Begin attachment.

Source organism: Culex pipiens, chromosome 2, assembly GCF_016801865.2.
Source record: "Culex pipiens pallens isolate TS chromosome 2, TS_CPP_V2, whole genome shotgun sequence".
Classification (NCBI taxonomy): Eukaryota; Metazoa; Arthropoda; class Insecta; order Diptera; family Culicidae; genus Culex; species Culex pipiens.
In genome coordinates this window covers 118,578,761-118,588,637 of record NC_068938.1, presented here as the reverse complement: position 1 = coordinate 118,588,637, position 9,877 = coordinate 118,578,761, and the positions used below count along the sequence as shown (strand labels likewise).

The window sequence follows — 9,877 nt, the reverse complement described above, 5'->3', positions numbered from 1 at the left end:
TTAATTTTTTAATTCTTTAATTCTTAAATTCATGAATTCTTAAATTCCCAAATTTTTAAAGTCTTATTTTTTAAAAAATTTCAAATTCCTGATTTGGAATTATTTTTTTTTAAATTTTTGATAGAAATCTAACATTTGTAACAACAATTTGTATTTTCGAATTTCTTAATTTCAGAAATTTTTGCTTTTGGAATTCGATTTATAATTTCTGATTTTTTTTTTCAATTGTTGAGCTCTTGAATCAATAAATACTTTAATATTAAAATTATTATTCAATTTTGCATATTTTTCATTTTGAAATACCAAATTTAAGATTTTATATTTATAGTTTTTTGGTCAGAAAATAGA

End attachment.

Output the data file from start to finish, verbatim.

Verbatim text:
Source organism: Culex pipiens, chromosome 2, assembly GCF_016801865.2.
Source record: "Culex pipiens pallens isolate TS chromosome 2, TS_CPP_V2, whole genome shotgun sequence".
Classification (NCBI taxonomy): Eukaryota; Metazoa; Arthropoda; class Insecta; order Diptera; family Culicidae; genus Culex; species Culex pipiens.
In genome coordinates this window covers 118,578,761-118,588,637 of record NC_068938.1, presented here as the reverse complement: position 1 = coordinate 118,588,637, position 9,877 = coordinate 118,578,761, and the positions used below count along the sequence as shown (strand labels likewise).

The window sequence follows — 9,877 nt, the reverse complement described above, 5'->3', positions numbered from 1 at the left end:
TTAATTTTTTAATTCTTTAATTCTTAAATTCATGAATTCTTAAATTCCCAAATTTTTAAAGTCTTATTTTTTAAAAAATTTCAAATTCCTGATTTGGAATTATTTTTTTTTAAATTTTTGATAGAAATCTAACATTTGTAACAACAATTTGTATTTTCGAATTTCTTAATTTCAGAAATTTTTGCTTTTGGAATTCGATTTATAATTTCTGATTTTTTTTTTCAATTGTTGAGCTCTTGAATCAATAAATACTTTAATATTAAAATTATTATTCAATTTTGCATATTTTTCATTTTGAAATACCAAATTTAAGATTTTATATTTATAGTTTTTTGGTCAGAAAATAGA